A crucial detail in implementing an async read model builder

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A crucial detail in implementing an async read model builder

Let’s start with claryfing few terms before we begin, just to make sure we’re on the same page.

Make sure you also look at the end of this blog post, where I describe one of the most common mistakes.

What is a read model

  • In an event sourced system (or part of the system that is event sourced) the truth lays in the event store. However, event stores are not optimized for reading the data. Therefore, it is more convenient to use read models.
  • A read model is a denormalized data model built using the data coming from the events.
  • You can think of it as a more convenient, handy data model that makes reading the data for the UI easier and faster.

In this particular example, the read model will be implemented as an event handler.


Although we’ll focus on the async read model in this blog post, I think you might also be interested in learning about the sync read model.

  • Sync is the abbreviation that comes from the word synchronous. We use it quite a bit, so I thought it might be useful to make it clear.
  • When a read model is built synchronously, both the event and the read model are stored in the database within the same process. However, not necessairly within the same transaction. Usually that process is either a user request that causes some object to publish an event, or a worker.
  • The good thing about using synchronous read models is that we have instant consistency. This is especially important when we think about a user making a POST request that changes the state of the application. The state change is immediately reflected in the read model, which means we can rely on that information and get it back in the from the response. This makes it easy to display in the UI. It is not so easy with asynchronous read models.
  • The bad part is that if the read model update fails for some reason, the POST request will also fail. This happens even if the write part is successful. As a result, the user would see some error. Of course, you can take care of the the error part by adding a few rescues here and there, but this would make your read model inconsistent. Which is undesired. And you’d have to rebuild that read model anyway.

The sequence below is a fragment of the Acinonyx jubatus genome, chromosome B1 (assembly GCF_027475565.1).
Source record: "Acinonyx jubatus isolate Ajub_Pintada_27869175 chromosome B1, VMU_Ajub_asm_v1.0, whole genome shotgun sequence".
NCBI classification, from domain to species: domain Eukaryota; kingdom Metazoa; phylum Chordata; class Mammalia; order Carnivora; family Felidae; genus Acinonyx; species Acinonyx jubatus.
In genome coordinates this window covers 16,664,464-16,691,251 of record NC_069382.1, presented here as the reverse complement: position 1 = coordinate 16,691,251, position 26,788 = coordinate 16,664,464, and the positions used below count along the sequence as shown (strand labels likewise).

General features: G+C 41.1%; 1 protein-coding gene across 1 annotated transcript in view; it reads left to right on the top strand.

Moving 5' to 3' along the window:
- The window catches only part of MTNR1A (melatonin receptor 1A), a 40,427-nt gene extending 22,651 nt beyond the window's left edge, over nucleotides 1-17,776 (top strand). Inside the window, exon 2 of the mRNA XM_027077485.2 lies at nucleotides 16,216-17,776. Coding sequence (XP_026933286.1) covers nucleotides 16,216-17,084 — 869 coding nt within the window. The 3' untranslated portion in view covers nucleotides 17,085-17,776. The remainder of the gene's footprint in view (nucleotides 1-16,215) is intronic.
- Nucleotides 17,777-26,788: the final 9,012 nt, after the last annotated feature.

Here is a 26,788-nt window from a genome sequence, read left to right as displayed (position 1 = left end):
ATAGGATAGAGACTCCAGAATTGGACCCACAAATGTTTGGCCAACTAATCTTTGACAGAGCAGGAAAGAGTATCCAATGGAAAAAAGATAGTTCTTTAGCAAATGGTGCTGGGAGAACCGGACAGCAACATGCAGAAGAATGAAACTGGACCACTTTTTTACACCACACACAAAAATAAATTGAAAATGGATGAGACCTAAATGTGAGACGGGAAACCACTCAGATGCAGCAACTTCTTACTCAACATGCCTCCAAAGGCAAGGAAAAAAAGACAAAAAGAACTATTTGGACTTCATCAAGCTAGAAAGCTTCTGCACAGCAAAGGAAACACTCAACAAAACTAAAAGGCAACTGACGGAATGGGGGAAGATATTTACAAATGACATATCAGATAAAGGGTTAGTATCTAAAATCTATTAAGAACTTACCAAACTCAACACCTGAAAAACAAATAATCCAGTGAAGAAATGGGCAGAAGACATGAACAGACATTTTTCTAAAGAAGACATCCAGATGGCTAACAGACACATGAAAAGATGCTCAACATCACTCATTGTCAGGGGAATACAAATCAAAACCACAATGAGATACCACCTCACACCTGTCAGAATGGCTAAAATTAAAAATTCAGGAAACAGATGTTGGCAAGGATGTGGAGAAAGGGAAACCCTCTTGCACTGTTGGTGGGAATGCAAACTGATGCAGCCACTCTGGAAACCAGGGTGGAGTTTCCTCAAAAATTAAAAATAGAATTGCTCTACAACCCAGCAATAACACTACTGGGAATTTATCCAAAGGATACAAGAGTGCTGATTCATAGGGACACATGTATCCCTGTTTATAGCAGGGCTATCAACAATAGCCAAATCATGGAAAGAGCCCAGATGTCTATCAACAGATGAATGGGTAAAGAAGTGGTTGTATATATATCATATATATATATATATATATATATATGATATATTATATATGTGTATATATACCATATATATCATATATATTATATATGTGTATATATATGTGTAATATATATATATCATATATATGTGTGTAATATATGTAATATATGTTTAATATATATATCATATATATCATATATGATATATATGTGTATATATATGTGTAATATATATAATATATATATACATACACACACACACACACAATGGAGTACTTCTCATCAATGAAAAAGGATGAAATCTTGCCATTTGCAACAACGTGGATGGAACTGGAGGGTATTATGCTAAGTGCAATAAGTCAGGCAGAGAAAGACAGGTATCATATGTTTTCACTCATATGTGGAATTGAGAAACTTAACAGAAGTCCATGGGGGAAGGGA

• Also, you often have more than one event handler subscribing to an event. The more sync event handlers that subscribe to an event, the higher the chance that the request won’t be processed successfully. Also, the more handlers, the more IO operations, so the request will take longer. More often than not, the approach of using only sync event handlers leads to an unacceptable amount of time to process the request. Which in turn makes for bad UX.


  • Async is short for asynchronous.
  • When a read model is built async, the event handlers are executed by the background workers. This is great because we can scale the handling of events independently of the web server.
  • Also, if processing an event fails, then it is up to the queue mechanism to deal with it. Most of the queues have an auto retry that you can rely on. Sometimes the event will not be processed due to a transient error. In this case, time will heal the wounds. In other cases, the error will require code fixes. With async handlers, there’s the convenience of being able to fix the error, deploy, and retry the job that handles the event. However, the user experience would be poor in this case because we’re talking about read models which, as I said, is something that users like to browse.
  • But nothing comes for free. Async requires us to deal with eventual consistency.

Implementing async read model builder

This event handler that manages the reading model is quite simple. Its job is to visualize the progress of a quiz to the supervisor. So what it does is it subscribes to an event and builds the read model, which is an ActiveRecord model. Questions are predefined as constants because there’s only one quiz in this demo app.